Mobile Internet Devices (MIDs) based on Intel's Centrino Atom chip package will be available with Microsoft's Windows operating system in addition to Linux, according to the chip maker.
"The platform is going to be enabled for both Windows XP and Windows Vista," said Gary Willihnganz, director of marketing at Intel's Ultra Mobility Group.
MID is the name that Intel has given to handheld devices based on Centrino Atom that are expected to be produced in a range of form factors, with many using touch screens or slide-out keyboards. The devices, which are being showcased at the Intel Developer Forum (IDF) in Shanghai, are seen as a way for users to access the Internet and play media files when they are on the move.
Intel showed off four prototype MIDs at a news conference in Tokyo Wednesday although precise details about the computers were lacking.
The machines included a Centrino Atom version of Fujitsu's previously launched Ultra Mobile PC (UMPC) and an Atom-based Panasonic Toughbook tablet PC. Also on show were two MIDs that were first unveiled at CES in Las Vegas in January: a mobile navigation device from Clarion and a keyless device from Toshiba.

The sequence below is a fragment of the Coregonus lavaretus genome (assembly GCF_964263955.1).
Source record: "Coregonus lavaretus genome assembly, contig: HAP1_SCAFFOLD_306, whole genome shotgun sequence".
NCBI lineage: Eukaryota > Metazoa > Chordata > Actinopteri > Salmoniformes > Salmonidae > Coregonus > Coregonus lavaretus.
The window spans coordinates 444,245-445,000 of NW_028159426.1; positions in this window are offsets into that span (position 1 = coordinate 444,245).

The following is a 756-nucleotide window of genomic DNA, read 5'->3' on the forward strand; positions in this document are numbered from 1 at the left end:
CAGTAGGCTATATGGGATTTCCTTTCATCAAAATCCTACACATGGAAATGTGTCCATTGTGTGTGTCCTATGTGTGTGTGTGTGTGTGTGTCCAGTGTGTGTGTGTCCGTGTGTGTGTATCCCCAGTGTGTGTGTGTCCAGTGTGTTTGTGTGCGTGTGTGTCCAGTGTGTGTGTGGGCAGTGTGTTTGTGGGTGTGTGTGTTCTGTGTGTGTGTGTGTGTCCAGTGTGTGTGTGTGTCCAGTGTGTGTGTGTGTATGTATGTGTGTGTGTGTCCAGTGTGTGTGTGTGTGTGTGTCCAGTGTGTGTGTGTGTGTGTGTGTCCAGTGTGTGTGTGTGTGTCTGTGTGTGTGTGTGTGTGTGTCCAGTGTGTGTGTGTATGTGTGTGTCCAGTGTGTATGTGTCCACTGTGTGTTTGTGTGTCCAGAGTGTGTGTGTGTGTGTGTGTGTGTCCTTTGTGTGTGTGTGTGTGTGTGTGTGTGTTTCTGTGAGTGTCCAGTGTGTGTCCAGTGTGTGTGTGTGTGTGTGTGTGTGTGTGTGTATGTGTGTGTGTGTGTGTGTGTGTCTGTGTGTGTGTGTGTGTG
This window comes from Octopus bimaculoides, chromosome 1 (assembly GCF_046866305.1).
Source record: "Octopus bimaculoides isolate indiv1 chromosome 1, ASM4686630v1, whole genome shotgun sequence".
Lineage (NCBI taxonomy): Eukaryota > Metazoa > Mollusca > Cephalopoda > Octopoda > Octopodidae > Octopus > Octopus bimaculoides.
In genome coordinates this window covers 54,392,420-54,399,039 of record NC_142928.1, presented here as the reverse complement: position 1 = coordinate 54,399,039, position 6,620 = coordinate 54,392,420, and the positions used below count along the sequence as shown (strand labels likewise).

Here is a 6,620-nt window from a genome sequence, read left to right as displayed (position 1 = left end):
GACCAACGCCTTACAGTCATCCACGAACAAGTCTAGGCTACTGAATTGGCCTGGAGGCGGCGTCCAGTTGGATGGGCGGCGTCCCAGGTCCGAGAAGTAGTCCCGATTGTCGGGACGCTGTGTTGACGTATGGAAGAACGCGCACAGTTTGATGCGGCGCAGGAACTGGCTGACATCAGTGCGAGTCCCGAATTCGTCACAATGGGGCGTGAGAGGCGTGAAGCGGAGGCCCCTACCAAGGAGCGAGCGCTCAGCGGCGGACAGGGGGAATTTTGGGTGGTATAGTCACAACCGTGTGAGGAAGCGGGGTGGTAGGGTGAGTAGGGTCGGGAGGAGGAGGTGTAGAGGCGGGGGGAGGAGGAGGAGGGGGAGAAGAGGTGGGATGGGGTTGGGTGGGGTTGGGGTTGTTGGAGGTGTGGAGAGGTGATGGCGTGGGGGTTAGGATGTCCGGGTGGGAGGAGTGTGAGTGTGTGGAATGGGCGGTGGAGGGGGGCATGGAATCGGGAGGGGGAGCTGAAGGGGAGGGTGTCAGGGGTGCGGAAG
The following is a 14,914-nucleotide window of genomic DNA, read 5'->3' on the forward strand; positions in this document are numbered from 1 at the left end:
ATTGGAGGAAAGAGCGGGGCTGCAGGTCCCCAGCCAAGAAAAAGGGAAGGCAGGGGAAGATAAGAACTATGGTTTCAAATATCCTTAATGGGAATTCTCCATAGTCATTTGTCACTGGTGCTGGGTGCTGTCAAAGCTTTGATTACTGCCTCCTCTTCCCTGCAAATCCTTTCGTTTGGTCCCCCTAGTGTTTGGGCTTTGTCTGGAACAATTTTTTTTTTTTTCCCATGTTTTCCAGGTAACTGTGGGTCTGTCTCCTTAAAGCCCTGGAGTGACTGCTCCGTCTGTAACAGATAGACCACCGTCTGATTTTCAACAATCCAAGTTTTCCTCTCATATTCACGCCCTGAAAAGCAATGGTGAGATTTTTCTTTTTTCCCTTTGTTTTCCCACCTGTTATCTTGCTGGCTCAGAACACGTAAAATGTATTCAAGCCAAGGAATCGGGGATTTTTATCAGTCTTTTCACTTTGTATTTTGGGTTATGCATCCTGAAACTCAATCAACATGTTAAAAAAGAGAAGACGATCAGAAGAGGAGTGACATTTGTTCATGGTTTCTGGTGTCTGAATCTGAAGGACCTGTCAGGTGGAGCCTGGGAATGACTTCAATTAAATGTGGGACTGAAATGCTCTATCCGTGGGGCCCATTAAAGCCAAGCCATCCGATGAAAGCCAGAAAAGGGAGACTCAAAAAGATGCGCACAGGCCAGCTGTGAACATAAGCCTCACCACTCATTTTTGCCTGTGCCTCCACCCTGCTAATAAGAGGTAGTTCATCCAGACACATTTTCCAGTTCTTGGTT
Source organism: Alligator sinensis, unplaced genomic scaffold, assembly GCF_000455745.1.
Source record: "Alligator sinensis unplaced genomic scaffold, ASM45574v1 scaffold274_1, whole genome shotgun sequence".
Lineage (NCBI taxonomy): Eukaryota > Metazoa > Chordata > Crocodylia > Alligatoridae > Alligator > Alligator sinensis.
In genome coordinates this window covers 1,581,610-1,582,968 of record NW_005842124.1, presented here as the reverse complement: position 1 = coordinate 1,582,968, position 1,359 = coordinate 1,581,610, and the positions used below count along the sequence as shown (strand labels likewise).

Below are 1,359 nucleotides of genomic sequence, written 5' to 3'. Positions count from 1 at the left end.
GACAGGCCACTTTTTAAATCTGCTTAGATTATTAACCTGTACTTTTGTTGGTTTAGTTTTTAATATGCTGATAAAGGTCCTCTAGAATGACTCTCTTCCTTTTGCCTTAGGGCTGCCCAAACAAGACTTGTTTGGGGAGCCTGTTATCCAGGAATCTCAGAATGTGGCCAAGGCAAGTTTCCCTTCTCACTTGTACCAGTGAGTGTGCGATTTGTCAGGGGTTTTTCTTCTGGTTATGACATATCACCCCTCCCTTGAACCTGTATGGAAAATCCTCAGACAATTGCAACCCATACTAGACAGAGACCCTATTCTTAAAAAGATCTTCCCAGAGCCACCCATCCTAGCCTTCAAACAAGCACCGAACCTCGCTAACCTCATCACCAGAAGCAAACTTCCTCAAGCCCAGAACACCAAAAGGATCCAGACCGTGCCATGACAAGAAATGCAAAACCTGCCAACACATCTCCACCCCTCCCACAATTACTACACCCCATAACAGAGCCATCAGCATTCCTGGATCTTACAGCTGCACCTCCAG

In the past, Intel had said these devices would run Linux and established an effort, called Moblin.org, to develop a version of the open-source software for MIDs. The fruits of that effort include versions of Canonical's Ubuntu and Asianux that are designed for MIDs.
Support for Windows XP on MIDs is particularly noteworthy, because Microsoft plans to stop selling most Windows XP licences on 30 June - around the same time that many MIDs will just be hitting the market. Microsoft's stance on license availability is expected to change over the next few days, according to a source familiar with the situation, who said the company plans to announce extended of Windows XP for certain products, such as low-cost laptops.
Besides Vista and XP, Windows Mobile may also find its way onto these devices some day.
The man appointed to develop a version of Windows Mobile for MIDs is Len Kawell, formerly the CEO of Pepper Computer, who joined Microsoft last month. During the 1980s, Kawell was a founding member of Iris Associates, the company founded by Ray Ozzie, now Microsoft's chief software architect, to develop Lotus Notes. He also has experience with MIDs, as his former company, Pepper, developed a version of Linux for these devices.